The early years are critical in children's development. Children develop rapidly during this time - physically, intellectually, emotionally and socially. (2000, p.2)
Within the policy the school have aims which clearly stipulate that the setting provides an inclusive education for all their students which is a warm and supportive environment for the children to have a good education in and enjoy themselves whilst learning. Inclusion is the process of taking necessary steps to ensure that every young person is given an equality of opportunity to develop socially such as being welcomed by and being able to participate within the life of their school and their community, to have an education, by enjoying and having fun with their learning and having the ability to develop as individuals and to enjoy community life with others. It is also a way of ensuring that every child matters regardless their individual needs and to recognise and value the uniqueness of every young person. All young people have the right to be accepted, to achieve and be valued for the contribution they make. It is also said that "when good inclusion is in place, the child who needs the inclusion does not stand out. The inclusive curriculum includes strong parental involvement, pupils making choices, and a lot of hands-on and heads-on involvement." (Dr Melissa Heston, Associate Professor of Education, University of Northern Iowa).
There can be many advantages of inclusion some of the following examples are stated which are, that it helps children develop socially with their peers who are able to help promote positive behaviour and to help all of the children at the school to love, appreciate and assist each other. It provides time for the regular education students to assist those who have impairments and gives them more understanding instead of making fun of them. Within inclusion everyone is granted an equal education as it helps the children who have special needs or additional needs to develop a sense of pride in their work as they will actually feel that they have accomplished something worthwhile. However there can also be disadvantages of inclusion is that special needs children who are placed in an inclusion setting which is not manageable become embarrassed and discouraged. Some children who have special educational needs or additional needs can be disruptive within the class and disturb others from their learning. There can also be a problem with bullying as this can affect the children's education which can lead to the children not wanting to come into school as they feel excluded from the others and different.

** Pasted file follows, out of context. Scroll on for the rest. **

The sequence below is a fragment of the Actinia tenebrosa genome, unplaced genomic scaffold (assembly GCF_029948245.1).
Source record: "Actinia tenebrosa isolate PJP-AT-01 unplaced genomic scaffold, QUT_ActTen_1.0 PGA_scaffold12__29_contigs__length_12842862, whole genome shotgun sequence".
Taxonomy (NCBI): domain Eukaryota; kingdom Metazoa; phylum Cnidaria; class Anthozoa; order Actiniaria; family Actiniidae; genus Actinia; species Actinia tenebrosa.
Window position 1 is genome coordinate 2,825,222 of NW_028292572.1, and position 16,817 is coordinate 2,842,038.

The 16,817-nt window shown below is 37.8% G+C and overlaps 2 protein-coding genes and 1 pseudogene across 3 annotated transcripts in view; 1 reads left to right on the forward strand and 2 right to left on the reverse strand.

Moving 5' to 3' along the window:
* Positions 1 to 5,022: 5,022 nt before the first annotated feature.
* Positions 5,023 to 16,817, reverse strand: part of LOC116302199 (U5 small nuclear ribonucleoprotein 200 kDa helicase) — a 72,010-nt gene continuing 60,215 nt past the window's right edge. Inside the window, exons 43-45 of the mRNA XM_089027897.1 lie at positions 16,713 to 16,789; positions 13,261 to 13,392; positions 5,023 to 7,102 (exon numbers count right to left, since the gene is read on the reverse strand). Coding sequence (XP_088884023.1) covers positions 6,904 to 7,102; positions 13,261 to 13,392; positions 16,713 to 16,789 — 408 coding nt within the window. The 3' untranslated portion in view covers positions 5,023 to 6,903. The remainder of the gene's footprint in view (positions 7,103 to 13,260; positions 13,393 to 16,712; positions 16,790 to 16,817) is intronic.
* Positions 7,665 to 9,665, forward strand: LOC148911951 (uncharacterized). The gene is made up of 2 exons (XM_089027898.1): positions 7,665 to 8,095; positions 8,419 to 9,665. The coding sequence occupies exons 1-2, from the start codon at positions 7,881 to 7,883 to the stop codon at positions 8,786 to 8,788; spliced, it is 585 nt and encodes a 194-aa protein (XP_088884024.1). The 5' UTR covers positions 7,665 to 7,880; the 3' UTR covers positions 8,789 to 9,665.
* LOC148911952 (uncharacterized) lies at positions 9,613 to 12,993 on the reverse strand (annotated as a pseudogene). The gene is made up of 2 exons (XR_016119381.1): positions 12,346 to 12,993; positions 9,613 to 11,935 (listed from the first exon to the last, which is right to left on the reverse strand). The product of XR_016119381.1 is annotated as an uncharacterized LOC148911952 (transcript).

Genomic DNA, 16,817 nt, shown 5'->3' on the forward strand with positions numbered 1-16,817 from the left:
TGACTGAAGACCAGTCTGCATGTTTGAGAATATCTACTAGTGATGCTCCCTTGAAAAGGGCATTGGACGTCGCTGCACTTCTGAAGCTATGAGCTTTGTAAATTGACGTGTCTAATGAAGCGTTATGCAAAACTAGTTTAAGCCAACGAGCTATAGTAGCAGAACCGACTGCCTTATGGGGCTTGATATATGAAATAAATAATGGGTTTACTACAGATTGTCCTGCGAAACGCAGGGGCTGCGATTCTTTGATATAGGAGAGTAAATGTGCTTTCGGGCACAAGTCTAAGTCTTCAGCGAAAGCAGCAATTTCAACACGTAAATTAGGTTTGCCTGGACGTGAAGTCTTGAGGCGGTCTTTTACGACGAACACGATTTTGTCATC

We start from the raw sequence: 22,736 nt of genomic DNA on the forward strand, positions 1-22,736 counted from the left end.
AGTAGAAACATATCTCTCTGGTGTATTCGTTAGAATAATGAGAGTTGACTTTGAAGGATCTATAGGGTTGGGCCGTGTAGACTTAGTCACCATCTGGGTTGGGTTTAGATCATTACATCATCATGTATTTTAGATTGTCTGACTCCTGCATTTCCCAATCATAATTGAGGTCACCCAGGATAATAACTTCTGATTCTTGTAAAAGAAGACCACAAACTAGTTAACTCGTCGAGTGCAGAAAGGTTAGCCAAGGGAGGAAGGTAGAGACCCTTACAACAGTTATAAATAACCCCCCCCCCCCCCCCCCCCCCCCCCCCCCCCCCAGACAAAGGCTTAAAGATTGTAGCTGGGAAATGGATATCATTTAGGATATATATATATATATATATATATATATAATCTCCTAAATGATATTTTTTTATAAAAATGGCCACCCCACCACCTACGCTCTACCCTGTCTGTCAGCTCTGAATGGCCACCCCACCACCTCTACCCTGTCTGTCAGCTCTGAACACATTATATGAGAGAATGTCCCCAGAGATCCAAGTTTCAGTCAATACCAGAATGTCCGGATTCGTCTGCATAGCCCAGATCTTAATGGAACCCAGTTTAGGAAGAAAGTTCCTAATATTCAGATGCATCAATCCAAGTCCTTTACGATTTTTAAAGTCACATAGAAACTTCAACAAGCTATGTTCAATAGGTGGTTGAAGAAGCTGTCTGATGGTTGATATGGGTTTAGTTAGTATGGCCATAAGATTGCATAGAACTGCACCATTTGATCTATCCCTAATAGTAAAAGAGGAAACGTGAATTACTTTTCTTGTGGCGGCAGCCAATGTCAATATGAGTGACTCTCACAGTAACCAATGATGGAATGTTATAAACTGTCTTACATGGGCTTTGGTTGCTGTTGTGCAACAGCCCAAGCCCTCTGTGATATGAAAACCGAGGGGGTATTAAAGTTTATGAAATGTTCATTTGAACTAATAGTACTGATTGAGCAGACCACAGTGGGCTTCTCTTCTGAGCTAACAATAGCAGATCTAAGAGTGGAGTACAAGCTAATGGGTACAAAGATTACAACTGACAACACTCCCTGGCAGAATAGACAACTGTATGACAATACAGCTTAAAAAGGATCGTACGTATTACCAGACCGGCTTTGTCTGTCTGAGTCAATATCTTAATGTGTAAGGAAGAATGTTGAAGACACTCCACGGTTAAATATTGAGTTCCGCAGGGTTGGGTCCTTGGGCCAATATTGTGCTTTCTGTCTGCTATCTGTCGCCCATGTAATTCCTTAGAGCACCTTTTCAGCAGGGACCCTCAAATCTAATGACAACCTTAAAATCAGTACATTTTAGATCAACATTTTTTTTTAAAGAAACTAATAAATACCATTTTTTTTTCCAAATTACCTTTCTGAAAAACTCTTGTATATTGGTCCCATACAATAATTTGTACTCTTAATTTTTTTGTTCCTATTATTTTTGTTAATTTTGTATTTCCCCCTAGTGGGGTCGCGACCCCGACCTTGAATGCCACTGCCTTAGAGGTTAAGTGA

In conclusion, it is clear that progress has been made; every child no matter what learning difficulties they encounter can expect to be taught within an inclusive environment that is appropriate to meet their needs. Mainstream schools need to continually extend themselves, to become more aware and responsive to the needs of SEN pupils. They have to do this in order to cope with the forever widening scope of SEN pupils' demands and to ensure that SEN pupils continue to gain the benefits of remaining in a mainstream environment. Essentially the quality of education on offer, presented to parents through education performance tables, and how well it relates to an individual's needs is what matters most. Legislation has provided a framework to meet all children's needs, politically there is some catching up to do, in the way of providing equitable resources. If this is not achieved, it will be difficult for society to embrace the concept of 'inclusion', which is so greatly needed. Identifying SEN and meeting the needs of those children can be a difficult matter which is essential that all early years practitioners should receive up to date training and support, in order to fulfil this aim. Excellent identification systems and innovative teaching practices are essential for success.